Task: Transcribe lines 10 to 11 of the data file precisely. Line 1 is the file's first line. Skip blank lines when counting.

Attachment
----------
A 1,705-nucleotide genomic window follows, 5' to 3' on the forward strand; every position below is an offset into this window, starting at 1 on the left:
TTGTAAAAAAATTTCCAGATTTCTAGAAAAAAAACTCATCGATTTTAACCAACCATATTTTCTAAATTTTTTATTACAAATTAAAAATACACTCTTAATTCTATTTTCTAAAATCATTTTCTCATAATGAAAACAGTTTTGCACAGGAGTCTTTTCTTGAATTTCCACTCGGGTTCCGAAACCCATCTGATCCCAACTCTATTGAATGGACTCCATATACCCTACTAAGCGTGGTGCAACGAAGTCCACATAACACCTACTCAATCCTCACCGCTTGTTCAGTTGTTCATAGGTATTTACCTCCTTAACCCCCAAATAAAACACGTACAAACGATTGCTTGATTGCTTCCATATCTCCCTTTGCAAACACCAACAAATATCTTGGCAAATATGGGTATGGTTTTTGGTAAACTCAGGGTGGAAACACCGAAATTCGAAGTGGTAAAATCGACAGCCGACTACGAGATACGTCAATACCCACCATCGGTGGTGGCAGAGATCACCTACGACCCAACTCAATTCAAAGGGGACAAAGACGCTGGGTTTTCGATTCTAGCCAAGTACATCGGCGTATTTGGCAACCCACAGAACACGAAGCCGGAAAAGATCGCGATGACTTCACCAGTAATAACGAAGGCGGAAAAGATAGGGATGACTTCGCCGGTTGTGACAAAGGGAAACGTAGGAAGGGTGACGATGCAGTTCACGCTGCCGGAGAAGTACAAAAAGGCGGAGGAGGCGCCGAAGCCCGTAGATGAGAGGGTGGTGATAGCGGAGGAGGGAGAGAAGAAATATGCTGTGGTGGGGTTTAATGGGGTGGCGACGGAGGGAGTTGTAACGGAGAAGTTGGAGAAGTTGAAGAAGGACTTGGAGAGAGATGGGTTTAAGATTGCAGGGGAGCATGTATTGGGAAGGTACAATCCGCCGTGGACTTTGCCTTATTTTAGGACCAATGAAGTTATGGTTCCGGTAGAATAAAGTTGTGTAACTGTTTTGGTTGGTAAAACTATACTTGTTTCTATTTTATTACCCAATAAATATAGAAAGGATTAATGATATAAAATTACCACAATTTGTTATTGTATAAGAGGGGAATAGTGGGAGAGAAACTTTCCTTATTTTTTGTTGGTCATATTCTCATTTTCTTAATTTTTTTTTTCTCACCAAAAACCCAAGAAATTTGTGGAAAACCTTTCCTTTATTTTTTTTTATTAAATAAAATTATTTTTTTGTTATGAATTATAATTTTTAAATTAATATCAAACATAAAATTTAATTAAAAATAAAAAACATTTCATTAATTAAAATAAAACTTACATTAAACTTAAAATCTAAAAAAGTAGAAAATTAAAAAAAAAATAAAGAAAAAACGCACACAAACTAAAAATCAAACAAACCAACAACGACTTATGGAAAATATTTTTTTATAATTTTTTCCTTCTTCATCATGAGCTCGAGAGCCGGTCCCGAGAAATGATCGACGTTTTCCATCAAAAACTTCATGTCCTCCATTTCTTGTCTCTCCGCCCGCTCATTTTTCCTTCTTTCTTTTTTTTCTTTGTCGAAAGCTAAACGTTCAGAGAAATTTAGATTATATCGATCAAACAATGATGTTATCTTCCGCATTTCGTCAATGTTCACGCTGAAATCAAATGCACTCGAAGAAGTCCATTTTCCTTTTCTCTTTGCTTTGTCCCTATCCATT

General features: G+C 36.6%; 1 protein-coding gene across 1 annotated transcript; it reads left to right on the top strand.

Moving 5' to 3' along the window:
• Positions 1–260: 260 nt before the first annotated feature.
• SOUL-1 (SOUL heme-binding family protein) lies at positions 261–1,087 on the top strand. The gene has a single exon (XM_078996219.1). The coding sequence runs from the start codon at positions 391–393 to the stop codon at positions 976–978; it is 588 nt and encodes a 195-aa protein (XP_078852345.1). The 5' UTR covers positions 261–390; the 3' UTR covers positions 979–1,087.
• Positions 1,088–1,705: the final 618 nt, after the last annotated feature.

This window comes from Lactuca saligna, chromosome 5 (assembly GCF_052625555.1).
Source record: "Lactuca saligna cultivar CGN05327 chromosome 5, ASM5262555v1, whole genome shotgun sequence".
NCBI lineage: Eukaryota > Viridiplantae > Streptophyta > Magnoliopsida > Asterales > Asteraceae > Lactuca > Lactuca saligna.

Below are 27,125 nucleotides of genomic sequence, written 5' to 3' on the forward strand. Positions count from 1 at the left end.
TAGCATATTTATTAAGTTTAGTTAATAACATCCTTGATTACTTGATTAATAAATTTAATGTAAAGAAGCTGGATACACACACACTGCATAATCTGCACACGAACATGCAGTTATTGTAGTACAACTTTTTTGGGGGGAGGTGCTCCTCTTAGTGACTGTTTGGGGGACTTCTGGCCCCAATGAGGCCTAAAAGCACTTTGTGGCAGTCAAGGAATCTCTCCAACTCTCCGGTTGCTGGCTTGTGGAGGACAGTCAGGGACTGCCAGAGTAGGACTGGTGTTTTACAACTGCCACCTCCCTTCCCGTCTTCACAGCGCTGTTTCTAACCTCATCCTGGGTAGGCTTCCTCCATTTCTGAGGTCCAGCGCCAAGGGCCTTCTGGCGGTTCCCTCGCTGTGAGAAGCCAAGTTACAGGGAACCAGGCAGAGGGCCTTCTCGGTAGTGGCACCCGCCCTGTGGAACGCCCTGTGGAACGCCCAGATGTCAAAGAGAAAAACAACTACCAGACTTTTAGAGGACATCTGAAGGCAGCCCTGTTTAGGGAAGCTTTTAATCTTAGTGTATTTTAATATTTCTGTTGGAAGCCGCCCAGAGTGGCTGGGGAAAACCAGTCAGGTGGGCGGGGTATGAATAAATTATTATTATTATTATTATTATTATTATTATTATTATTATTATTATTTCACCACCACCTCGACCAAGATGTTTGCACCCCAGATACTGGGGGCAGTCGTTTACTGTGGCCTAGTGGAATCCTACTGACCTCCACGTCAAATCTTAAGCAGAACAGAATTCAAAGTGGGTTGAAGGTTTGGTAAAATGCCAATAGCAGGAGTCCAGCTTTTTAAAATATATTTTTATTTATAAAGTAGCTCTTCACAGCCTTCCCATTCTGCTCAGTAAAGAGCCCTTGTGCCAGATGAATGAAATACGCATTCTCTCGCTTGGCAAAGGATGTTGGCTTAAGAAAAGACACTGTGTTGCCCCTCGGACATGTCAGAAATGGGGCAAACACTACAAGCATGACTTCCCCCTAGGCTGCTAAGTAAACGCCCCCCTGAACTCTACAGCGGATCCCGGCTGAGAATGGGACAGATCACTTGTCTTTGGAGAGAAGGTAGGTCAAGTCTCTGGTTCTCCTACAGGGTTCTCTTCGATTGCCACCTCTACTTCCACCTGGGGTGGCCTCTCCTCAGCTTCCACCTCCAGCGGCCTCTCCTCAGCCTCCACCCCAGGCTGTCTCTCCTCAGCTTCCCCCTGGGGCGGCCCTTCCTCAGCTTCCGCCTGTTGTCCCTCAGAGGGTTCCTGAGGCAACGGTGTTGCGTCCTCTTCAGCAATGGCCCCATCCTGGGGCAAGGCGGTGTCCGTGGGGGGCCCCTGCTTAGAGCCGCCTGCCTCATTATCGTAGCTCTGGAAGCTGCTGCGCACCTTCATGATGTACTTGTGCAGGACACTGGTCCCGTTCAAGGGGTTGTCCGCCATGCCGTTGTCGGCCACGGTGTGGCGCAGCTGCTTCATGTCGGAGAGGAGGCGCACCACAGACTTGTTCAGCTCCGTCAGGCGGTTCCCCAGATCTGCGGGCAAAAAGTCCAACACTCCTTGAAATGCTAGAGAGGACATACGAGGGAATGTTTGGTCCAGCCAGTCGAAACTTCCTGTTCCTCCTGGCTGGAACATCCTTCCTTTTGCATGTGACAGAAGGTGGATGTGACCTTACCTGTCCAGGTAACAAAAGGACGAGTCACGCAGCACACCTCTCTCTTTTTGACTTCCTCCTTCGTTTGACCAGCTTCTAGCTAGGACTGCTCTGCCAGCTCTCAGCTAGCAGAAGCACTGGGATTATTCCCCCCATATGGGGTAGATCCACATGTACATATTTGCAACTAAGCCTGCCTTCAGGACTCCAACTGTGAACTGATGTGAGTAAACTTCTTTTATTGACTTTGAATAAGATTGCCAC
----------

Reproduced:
NCBI lineage: Eukaryota > Viridiplantae > Streptophyta > Magnoliopsida > Asterales > Asteraceae > Lactuca > Lactuca saligna.

Below are 27,125 nucleotides of genomic sequence, written 5' to 3' on the forward strand. Positions count from 1 at the left end.